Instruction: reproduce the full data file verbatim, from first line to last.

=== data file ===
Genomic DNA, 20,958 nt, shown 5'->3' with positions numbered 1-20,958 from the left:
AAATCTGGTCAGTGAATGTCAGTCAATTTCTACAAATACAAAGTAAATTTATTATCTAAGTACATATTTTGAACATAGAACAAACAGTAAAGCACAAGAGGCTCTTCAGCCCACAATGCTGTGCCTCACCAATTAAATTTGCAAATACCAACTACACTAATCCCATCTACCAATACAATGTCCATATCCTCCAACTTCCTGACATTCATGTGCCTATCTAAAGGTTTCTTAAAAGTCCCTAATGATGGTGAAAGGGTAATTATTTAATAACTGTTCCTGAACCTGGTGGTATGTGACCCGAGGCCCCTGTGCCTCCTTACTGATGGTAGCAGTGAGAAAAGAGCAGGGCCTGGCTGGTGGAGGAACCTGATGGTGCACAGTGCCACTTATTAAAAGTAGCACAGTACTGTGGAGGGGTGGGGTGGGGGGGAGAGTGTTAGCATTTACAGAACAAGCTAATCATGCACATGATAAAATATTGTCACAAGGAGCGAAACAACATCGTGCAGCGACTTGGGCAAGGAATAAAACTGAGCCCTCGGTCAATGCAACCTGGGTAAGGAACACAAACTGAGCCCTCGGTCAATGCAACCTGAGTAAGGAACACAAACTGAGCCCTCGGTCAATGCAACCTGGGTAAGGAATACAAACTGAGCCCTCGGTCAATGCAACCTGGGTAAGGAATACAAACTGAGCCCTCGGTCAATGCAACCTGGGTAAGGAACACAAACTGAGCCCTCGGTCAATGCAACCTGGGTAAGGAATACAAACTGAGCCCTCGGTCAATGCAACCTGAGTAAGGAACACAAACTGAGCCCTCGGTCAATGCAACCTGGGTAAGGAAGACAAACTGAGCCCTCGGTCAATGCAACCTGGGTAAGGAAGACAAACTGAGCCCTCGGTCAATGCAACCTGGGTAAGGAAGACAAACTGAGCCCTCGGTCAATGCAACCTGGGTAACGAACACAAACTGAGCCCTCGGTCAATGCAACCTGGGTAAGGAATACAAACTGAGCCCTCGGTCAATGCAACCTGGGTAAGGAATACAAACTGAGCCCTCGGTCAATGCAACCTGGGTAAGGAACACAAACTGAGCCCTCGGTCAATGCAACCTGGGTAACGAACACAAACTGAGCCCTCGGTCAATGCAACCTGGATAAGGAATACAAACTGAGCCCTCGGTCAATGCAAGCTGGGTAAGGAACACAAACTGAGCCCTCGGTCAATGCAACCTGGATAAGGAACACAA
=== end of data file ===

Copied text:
Genomic DNA, 20,958 nt, shown 5'->3' with positions numbered 1-20,958 from the left:
AAATCTGGTCAGTGAATGTCAGTCAATTTCTACAAATACAAAGTAAATTTATTATCTAAGTACATATTTTGAACATAGAACAAACAGTAAAGCACAAGAGGCTCTTCAGCCCACAATGCTGTGCCTCACCAATTAAATTTGCAAATACCAACTACACTAATCCCATCTACCAATACAATGTCCATATCCTCCAACTTCCTGACATTCATGTGCCTATCTAAAGGTTTCTTAAAAGTCCCTAATGATGGTGAAAGGGTAATTATTTAATAACTGTTCCTGAACCTGGTGGTATGTGACCCGAGGCCCCTGTGCCTCCTTACTGATGGTAGCAGTGAGAAAAGAGCAGGGCCTGGCTGGTGGAGGAACCTGATGGTGCACAGTGCCACTTATTAAAAGTAGCACAGTACTGTGGAGGGGTGGGGTGGGGGGGAGAGTGTTAGCATTTACAGAACAAGCTAATCATGCACATGATAAAATATTGTCACAAGGAGCGAAACAACATCGTGCAGCGACTTGGGCAAGGAATAAAACTGAGCCCTCGGTCAATGCAACCTGGGTAAGGAACACAAACTGAGCCCTCGGTCAATGCAACCTGAGTAAGGAACACAAACTGAGCCCTCGGTCAATGCAACCTGGGTAAGGAATACAAACTGAGCCCTCGGTCAATGCAACCTGGGTAAGGAATACAAACTGAGCCCTCGGTCAATGCAACCTGGGTAAGGAACACAAACTGAGCCCTCGGTCAATGCAACCTGGGTAAGGAATACAAACTGAGCCCTCGGTCAATGCAACCTGAGTAAGGAACACAAACTGAGCCCTCGGTCAATGCAACCTGGGTAAGGAAGACAAACTGAGCCCTCGGTCAATGCAACCTGGGTAAGGAAGACAAACTGAGCCCTCGGTCAATGCAACCTGGGTAAGGAAGACAAACTGAGCCCTCGGTCAATGCAACCTGGGTAACGAACACAAACTGAGCCCTCGGTCAATGCAACCTGGGTAAGGAATACAAACTGAGCCCTCGGTCAATGCAACCTGGGTAAGGAATACAAACTGAGCCCTCGGTCAATGCAACCTGGGTAAGGAACACAAACTGAGCCCTCGGTCAATGCAACCTGGGTAACGAACACAAACTGAGCCCTCGGTCAATGCAACCTGGATAAGGAATACAAACTGAGCCCTCGGTCAATGCAAGCTGGGTAAGGAACACAAACTGAGCCCTCGGTCAATGCAACCTGGATAAGGAACACAA